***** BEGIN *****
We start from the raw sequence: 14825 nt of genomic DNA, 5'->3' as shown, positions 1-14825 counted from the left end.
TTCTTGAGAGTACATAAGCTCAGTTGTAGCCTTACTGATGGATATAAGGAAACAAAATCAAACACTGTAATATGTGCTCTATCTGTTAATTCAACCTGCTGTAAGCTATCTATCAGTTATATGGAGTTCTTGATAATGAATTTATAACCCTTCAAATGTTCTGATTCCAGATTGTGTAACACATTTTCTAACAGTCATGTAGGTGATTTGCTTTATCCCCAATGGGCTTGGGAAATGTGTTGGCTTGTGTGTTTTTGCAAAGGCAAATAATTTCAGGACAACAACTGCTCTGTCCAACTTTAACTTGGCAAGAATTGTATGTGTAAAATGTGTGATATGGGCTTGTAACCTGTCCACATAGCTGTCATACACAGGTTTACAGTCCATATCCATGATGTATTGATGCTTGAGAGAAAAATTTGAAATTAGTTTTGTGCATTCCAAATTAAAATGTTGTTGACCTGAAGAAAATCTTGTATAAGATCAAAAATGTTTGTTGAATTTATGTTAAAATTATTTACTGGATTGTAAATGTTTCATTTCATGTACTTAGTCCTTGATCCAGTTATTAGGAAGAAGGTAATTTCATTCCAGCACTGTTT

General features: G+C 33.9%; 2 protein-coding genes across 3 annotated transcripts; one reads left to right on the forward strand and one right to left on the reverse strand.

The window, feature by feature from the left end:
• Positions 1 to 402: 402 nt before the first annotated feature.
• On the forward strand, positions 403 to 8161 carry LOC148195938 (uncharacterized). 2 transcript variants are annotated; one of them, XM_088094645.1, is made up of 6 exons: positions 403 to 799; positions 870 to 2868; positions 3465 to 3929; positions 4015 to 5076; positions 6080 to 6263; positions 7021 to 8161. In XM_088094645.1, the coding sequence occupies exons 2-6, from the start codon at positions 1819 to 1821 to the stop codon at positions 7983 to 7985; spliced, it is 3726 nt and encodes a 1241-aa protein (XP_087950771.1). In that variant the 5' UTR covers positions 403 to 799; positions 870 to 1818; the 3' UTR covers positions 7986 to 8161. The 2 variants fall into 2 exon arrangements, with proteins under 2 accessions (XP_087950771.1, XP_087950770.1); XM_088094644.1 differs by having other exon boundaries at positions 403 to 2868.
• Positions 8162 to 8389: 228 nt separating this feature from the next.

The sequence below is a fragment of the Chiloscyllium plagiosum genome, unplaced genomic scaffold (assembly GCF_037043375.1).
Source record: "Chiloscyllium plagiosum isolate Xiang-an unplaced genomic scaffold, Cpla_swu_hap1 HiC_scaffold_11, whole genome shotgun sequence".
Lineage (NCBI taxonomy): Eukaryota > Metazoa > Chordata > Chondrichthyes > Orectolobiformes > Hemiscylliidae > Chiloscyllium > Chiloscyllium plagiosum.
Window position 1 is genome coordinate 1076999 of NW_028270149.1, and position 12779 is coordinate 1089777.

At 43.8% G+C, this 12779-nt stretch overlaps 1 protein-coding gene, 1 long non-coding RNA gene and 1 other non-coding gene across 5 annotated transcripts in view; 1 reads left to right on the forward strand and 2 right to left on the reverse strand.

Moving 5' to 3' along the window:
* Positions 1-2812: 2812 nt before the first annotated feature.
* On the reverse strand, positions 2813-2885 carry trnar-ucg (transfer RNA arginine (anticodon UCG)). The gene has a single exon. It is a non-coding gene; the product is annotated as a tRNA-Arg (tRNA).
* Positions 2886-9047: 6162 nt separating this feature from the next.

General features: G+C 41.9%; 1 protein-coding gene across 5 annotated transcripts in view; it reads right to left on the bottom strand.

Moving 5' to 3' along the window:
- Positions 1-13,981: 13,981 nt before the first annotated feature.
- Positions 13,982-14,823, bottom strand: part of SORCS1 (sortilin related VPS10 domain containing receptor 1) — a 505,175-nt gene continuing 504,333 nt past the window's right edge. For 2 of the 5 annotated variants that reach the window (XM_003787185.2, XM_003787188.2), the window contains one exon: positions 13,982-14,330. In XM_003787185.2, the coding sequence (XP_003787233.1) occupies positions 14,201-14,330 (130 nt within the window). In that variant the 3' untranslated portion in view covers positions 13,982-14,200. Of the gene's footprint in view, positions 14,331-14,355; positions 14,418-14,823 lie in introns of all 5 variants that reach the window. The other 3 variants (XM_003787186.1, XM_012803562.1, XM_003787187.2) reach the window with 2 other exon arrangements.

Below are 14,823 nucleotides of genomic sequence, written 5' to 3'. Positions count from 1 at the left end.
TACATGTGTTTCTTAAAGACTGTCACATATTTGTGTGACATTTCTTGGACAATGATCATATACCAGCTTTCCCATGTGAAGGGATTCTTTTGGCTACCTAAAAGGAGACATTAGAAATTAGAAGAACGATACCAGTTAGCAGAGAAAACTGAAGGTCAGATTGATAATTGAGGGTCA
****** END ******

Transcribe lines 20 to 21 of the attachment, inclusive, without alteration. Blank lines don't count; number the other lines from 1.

- Positions 13,982-14,823, bottom strand: part of SORCS1 (sortilin related VPS10 domain containing receptor 1) — a 505,175-nt gene continuing 504,333 nt past the window's right edge. For 2 of the 5 annotated variants that reach the window (XM_003787185.2, XM_003787188.2), the window contains one exon: positions 13,982-14,330. In XM_003787185.2, the coding sequence (XP_003787233.1) occupies positions 14,201-14,330 (130 nt within the window). In that variant the 3' untranslated portion in view covers positions 13,982-14,200. Of the gene's footprint in view, positions 14,331-14,355; positions 14,418-14,823 lie in introns of all 5 variants that reach the window. The other 3 variants (XM_003787186.1, XM_012803562.1, XM_003787187.2) reach the window with 2 other exon arrangements.

Below are 14,823 nucleotides of genomic sequence, written 5' to 3'. Positions count from 1 at the left end.